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Don't Judge a Jew by His Cover - The Chosen by Chaim Potok.

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Don't Judge a Jew by His Cover A central theme in The Chosen by Chaim Potok is the conflict between Hassidic Jewish beliefs and modern Jewish beliefs. The protagonists, Reuven Malter and Danny Saunders had never known a type of Judaism other than the one they grew up with until they met each other. They each thought that because they dressed so differently, and had such different opinions about Judaism, that they could not be friends. However, despite their differences, they become great friends. Chaim Potok highlights the theme of conflicting styles of Judaism in many ways throughout the novel. One way Potok shows this conflict is by the protagonists' different clothing. Both protagonists, Reuven and Danny, are devoted to their religion, and they wear clothing that marks them as observant Jews. However, Danny, who is a Hassid, wears the traditional clothing worn by Eastern European Jews. ...read more.


"My father would read the newspaper...the headlines spurred him onto new bursts of Zionist activity and to loud, excited justification of the way he was driving himself in his fund-raising and speechmaking efforts in behalf of a Jewish state. A third difference between the boys is that Danny cannot learn whatever he wants to freely. His father will only let him learn about subjects relating to, or concerning, Judaism. Reuven's father wants Reuven to learn about the outside world. When Reuven is rushed to the hospital due to an eye injury, Reuven's father visits him. He brings his son tefillin (box-like instruments worn by adult Jewish males at weekday morning services at the synagogue) and prayer books so his son can stay. At the same time, however, he makes sure to tell Reuven about his obligation to care about the outside world, and brings him a radio. ...read more.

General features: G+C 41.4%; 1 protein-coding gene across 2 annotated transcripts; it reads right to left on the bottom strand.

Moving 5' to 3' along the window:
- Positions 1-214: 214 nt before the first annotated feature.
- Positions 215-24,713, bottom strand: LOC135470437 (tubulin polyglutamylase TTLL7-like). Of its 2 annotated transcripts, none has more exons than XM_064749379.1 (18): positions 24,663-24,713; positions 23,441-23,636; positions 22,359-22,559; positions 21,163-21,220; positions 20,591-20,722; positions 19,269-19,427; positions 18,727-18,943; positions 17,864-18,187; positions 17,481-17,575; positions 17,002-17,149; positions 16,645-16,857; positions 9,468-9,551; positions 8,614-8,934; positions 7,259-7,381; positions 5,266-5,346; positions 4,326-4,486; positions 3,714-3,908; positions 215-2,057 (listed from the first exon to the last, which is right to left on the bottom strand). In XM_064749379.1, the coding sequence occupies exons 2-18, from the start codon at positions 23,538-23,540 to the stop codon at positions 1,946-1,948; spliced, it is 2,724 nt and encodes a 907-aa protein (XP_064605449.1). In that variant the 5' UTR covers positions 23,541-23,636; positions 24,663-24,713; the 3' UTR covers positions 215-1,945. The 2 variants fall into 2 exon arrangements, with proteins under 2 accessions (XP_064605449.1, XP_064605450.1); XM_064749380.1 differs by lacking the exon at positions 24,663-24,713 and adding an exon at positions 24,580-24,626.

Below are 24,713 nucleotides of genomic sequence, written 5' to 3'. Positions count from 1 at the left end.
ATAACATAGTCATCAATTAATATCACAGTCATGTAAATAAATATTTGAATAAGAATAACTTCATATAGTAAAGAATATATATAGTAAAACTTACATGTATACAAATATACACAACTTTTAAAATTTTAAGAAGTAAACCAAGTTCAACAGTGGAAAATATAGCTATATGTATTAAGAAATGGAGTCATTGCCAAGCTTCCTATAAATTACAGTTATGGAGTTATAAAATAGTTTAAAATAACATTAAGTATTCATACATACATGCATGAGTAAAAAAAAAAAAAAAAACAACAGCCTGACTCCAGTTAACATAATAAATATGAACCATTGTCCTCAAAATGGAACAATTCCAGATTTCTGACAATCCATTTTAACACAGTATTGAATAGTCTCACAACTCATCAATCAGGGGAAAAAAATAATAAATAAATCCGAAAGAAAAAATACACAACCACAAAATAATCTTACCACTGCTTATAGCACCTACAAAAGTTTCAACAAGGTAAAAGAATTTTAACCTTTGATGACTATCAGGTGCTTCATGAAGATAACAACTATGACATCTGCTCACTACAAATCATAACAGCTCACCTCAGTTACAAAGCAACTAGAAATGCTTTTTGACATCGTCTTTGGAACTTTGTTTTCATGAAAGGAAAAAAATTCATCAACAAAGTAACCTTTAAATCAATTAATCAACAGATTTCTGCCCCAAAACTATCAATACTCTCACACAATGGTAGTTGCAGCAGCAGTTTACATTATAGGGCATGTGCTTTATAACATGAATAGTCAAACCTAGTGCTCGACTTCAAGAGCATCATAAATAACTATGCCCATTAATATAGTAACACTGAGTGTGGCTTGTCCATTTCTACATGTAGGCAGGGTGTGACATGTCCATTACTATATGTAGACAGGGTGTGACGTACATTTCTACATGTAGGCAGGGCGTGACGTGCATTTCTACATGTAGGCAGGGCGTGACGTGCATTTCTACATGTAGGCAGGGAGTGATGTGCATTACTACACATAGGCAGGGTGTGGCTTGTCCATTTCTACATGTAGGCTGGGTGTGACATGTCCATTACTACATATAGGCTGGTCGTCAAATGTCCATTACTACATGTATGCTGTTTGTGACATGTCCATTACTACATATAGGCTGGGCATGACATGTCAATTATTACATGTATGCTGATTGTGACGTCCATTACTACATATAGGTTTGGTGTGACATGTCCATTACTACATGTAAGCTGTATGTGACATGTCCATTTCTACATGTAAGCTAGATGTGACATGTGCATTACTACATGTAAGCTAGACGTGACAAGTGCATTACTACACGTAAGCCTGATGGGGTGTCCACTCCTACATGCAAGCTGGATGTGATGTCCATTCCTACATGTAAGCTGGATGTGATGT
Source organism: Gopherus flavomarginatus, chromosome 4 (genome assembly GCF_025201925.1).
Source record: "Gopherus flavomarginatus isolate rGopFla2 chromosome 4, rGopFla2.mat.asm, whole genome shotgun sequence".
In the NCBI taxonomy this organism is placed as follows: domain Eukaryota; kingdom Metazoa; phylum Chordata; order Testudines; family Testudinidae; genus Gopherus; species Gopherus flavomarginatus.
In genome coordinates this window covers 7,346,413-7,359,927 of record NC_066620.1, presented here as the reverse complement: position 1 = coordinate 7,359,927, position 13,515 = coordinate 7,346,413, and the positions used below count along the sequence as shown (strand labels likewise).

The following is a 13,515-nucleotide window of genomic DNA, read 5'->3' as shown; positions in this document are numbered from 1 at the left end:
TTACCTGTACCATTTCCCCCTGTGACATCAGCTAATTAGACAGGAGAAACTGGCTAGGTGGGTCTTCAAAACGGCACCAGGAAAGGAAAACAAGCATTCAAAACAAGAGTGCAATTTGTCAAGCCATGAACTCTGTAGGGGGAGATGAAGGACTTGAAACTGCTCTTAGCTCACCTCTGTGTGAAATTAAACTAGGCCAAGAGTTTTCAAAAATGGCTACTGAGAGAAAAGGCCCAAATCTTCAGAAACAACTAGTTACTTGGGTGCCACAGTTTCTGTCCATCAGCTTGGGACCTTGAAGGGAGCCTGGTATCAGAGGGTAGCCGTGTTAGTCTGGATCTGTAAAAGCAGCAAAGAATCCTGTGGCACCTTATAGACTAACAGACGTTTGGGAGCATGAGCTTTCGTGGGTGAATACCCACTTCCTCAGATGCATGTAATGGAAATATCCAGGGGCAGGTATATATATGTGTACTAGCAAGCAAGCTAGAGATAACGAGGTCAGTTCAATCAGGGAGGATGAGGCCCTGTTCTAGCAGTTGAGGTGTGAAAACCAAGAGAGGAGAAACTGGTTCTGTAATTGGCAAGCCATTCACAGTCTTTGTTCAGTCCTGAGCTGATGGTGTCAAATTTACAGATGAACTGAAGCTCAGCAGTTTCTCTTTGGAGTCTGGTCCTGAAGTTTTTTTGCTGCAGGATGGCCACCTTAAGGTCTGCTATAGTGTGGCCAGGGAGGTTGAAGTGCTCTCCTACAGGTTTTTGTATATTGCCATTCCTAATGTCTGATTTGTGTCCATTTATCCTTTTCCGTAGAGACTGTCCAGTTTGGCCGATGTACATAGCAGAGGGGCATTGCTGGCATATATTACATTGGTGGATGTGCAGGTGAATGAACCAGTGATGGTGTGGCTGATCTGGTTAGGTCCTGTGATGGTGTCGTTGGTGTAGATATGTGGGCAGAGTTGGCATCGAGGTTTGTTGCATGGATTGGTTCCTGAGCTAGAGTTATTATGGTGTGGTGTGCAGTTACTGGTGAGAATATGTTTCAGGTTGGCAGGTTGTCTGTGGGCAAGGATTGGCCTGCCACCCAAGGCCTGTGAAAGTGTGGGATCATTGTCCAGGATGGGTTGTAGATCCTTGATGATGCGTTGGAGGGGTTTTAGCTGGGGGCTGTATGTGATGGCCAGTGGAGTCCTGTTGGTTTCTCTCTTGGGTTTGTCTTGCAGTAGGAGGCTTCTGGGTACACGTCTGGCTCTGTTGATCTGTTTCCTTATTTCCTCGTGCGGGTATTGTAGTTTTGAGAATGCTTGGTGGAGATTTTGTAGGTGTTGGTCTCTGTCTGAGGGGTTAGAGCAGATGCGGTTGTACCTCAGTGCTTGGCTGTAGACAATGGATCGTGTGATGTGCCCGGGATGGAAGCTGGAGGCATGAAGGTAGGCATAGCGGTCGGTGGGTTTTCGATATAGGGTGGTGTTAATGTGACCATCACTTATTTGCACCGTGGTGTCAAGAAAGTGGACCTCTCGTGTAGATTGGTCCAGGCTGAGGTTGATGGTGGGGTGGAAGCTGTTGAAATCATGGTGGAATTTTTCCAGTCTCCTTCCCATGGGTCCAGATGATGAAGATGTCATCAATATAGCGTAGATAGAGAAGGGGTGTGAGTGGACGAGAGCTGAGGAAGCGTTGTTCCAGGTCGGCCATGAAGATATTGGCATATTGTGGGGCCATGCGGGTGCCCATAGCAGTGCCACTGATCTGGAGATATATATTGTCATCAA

Danny is "The Chosen" one of his community because he is the rabbi's son, and must follow in his fathers footsteps. Also, the entire community wants Danny to lead them because he is so knowledgeable, and capable of being a magnificent leader.. He envies Reuven, because he wishes that he was not The Chosen one. "It's really funny. I have to be a rabbi, and don't want to be one. You don't have to be a rabbi and do want to be one. It's a crazy world." (82) As illustrated by these examples, the tension between the Hassidic Jews and the modern Jews is a central theme in The Chosen. The same conflict that Chaim Potok wrote about in1967 still exists to this day. How people of different levels of observance raise their children is still an issue. However, as with Danny and Reuven, Jews of different levels of observance can find a common ground. 1 ...read more.

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